samples from his colleagues in the u.s. >> reporter: the samples come from 20 blue fin tuna caught off california between may and august of last year. researchers at stanford university studied the same fish and said they detected low levels of radio active. they concluded the source of contamination was the nuclear accident at the fukushima daiichi plant. scientists sent the samples. but, custom officials in japan put them on ice. they said they needed documentation. however, a few days after nhk
world reported on the holdup, officials released the samples saying, they now recognize they are for scientific purposes. now, the professor and his team will analyze the tissue to major the levels. he knows the contamination is too low for certain humans. he says people would have faced no risks, even if they ate the samples. the study of fish that migrate across the ocean to understand how radio active particles spread in the environment. >> translator: the tuna could have been contaminated off the coast of japan, they could have absorbed radio active substance that traveled across the pacific. i can think of num ras processes of contamination. we need to do a detailed study to find out exactly what is happening. >> reporter: blue fin tuna spent
their juvenile period in japan coastal waters. then, they take between one and four months to migrate to the west coast of the united states. >> translator: this kind of joint study on the effects of the fukushima accident in the pacific is still unique. i hope this will spawn more international corporation in the future. >> reporter: he says scientists on both sides of the pacific need to share samples and information. and looking into as many angles as possible to truly understand the consequences of the nuclear accident. nhk world. officials in the white house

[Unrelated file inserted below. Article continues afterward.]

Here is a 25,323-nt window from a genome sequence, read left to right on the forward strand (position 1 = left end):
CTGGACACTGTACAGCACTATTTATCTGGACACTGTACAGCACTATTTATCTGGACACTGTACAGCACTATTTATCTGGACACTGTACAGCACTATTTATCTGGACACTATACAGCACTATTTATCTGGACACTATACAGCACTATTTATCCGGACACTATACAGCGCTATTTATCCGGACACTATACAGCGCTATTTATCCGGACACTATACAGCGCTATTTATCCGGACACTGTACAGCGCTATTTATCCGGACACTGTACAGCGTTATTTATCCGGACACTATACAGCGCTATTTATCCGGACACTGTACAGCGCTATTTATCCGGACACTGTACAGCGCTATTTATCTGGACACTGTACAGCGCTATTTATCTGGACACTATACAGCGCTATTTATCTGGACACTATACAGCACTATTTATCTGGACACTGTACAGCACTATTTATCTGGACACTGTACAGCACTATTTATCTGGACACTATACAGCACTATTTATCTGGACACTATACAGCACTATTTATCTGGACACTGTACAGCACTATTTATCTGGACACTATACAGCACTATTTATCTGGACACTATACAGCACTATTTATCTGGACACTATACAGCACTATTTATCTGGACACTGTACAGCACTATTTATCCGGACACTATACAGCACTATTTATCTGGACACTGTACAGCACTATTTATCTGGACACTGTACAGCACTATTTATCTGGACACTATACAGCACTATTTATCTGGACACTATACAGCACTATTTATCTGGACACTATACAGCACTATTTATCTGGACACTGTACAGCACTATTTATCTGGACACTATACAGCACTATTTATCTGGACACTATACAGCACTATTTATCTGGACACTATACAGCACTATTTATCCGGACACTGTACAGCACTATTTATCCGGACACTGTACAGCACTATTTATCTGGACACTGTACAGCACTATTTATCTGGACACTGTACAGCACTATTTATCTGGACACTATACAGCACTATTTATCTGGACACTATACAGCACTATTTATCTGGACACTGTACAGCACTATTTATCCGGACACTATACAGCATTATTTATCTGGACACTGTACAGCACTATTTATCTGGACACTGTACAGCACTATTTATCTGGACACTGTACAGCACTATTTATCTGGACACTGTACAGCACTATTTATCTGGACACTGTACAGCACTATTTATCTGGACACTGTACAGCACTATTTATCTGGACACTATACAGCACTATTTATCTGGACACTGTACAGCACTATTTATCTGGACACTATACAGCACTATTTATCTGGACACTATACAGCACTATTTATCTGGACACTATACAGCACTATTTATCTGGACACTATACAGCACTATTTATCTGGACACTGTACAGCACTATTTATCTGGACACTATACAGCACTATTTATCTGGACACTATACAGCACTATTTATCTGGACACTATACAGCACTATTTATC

say president barack obama has made his choice for the next chairman of the federal serve, obama wants janet yellen to succeed ben bernanke, if confirmed by the senate, she'll become the first woman to lead the u.s. central bank. yellen has been the fed's second in command since 2010. she's also served as president of the federal reserve bank of san francisco. she headed the counsel under former president bill clinton and she's played a crucial role in the fed's monetary-easing policies. president obama will formally nominate yellen later on wednesday. she would take over from ben bernanke in february after his second term expires. they're looking at when they can start scaling down the easing measures that spla massive amounts of money to the markets. they're also thinking of whether to end the policy of keeping
interest rates near sow row. they have a huge impact on the markets. bernanke's suggestion in may that the fed may start tappering caused fluctuation in the stock market. yellen will be tasked of showing clearly market direction. the dangers of defaulting on the national debt, it would have cats terrific to consequences and not only for americans. in their latest report, imf economists lowered their forecast for economic growth. they noted political risks from a budget standoff. >> if they do not make payments on some of the bonds that they owe, then it becomes an even
bigger issue. because for a long time, treasury bills -- u.s. treasury bills have been considered totally safe. >> he said the that the u.s. recovery could turn into a recession and other country would get caught up. >> the first of 800,000 federal workers laid off a week ago, analysts predict that the shutdown will damper the nation's growth. the bigger risk is the possibility of the u.s. will default on its debt. >> reporter: u.s. lawmakers are working against the clock, they only got a week to come up with a deal on the debt. the consequences could be catastrophic. if the world's largest economy misses its payment it would trigger a crisis felt around the globe. some warn that the effects could